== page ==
There are 14 works in the exhibition, and thanks to MoCA's ever-versatile display space, each has been given its own special viewing area. Some of the lengthier pieces have their own little private theaters, cordoned off by thick black drapes and outfitted with modest seating. Other pieces are tucked away in partially isolated corners or alcoves. Three unrelated works have been intentionally placed in close proximity in the same medium-sized space so that their sights and sounds bleed into one another.
These films aren't really found objects -- not strictly speaking, anyway. A true objet trouvé, to quote my American Heritage dictionary, is "a natural object or an artifact not intended as art, found and given aesthetic value," as in the ordinary items Marcel Duchamp famously appropriated and declared art -- the urinal that became Fountain, for example. Most moviemakers, even schlockmeisters, ascribe an artistic dimension to their output.
Each of the source materials here is, however, an existing "artifact" that's presented in a radically altered context. As the exhibition's posted introduction points out, the artists have modified the footage they've chosen using one or more of eight "key gestures": to stretch, to remove, to arrange, to systematize, to erase, to repair, to continue, to match.
Perhaps the most dramatic installation is at the beginning of the show. A large space to the right just after the entrance is empty except for a big, double-sided screen suspended diagonally in the middle of the room. From up in a corner near the ceiling, a projector beams down Psycho, the 1960 Alfred Hitchcock shocker that presumably almost everyone has seen at least once. But as quickly becomes obvious, we've never seen it quite this way. Imagine watching an entire feature by using the frame-by-frame feature on your video player, and you get the picture, so to speak.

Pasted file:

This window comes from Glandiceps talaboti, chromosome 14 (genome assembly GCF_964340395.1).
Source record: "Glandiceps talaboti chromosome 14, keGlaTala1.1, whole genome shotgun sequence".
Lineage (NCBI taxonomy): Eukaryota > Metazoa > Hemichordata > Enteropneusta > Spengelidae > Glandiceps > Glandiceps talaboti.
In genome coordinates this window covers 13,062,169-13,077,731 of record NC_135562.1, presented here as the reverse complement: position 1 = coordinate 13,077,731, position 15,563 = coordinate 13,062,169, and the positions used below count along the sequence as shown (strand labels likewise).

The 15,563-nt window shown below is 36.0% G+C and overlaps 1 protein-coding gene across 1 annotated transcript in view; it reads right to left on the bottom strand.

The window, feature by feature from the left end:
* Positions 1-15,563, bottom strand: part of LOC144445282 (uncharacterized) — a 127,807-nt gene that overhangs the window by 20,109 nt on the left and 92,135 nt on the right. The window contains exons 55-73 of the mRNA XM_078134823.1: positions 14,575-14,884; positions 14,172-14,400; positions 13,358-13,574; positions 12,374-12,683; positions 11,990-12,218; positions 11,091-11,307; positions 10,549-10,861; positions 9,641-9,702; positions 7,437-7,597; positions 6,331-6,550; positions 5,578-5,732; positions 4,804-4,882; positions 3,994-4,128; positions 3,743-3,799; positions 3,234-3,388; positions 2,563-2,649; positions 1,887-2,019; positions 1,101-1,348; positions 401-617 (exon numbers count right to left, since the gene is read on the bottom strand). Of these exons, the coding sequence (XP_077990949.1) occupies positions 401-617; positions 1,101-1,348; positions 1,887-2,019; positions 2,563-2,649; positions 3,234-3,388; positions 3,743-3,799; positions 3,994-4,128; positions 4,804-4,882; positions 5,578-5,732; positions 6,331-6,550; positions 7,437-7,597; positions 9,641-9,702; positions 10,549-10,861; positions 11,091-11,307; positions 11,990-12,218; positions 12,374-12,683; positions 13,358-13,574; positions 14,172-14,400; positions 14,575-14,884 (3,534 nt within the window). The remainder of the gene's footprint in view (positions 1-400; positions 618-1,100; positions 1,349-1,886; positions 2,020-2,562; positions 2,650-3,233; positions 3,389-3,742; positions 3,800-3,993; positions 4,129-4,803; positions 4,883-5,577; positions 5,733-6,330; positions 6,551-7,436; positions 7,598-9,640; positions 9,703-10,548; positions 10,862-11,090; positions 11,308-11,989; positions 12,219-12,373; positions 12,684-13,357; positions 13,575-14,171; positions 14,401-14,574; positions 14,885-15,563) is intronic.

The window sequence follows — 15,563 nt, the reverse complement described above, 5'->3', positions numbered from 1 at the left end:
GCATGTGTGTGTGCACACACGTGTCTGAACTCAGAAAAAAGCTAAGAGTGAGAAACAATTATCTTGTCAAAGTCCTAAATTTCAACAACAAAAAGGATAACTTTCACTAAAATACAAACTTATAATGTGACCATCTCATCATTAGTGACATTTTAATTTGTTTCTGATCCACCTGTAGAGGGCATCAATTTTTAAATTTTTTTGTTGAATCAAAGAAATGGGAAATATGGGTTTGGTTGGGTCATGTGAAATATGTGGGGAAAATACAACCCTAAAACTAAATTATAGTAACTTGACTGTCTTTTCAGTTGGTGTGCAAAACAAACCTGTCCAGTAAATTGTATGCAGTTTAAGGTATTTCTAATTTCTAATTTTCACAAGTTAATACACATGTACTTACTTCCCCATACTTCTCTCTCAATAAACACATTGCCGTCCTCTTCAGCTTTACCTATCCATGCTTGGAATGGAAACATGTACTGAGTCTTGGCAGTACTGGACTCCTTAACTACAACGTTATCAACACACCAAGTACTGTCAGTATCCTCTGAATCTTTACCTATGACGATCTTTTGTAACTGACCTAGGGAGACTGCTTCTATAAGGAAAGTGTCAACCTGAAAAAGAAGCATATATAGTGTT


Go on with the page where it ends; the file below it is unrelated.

The artist, Douglas Gordon, has elongated the film, which in its original incarnation ran 109 minutes, so that its action takes place over the course of a full day. Hence the title of the piece, 24 Hour Psycho (1993). And unlike some of the more private "theaters," this one has been left largely open, with several points of access, so that viewers can come and go as they please, presumably to check on the progress of the picture. Since I arrived early in the day, I first saw portions of the scandalous (for the era) opening hotel-room scene, with the bra-clad Janet Leigh in the aftermath of a dalliance with John Gavin. On the way out, I caught some of the office sequence before Leigh absconds with the money and begins her ill-fated journey. I shudder to think what it might be like to see the notorious shower murder in such agonizing slow motion.
Intentionally or not, I think Gordon has addressed a dilemma peculiar to film and video art, which is the question of viewing time. Surely the artist doesn't expect anyone to watch 24 Hour Psycho in its entirety. I didn't, nor did I feel compelled to sit (or stand) through all of the other works in Cut from start to finish. One of the most exhilarating things about art based on film and/or video is that it's always, in a strange sense, a work in progress, complete and yet continuously unfolding in front of us.
Gordon also toys with time in Black and White (Babylon) (1996), an installation of two video monitors, one slightly larger than the other, sitting side by side on the floor. They appear to be showing the same footage of a woman's slow striptease, with that footage inverted on one screen. But somehow Gordon has manipulated the video so that it runs almost three seconds longer on one monitor than on the other. I didn't stick around to figure out exactly how or why, because the piece, in both versions, is more than 47 minutes long. Similarly, I soon wearied of Soliloquy Trilogy (2000), for which Candice Breitz has spliced together almost a jumpy half-hour's worth of Jack Nicholson's ranting and raving (the part I saw was from The Witches of Eastwick).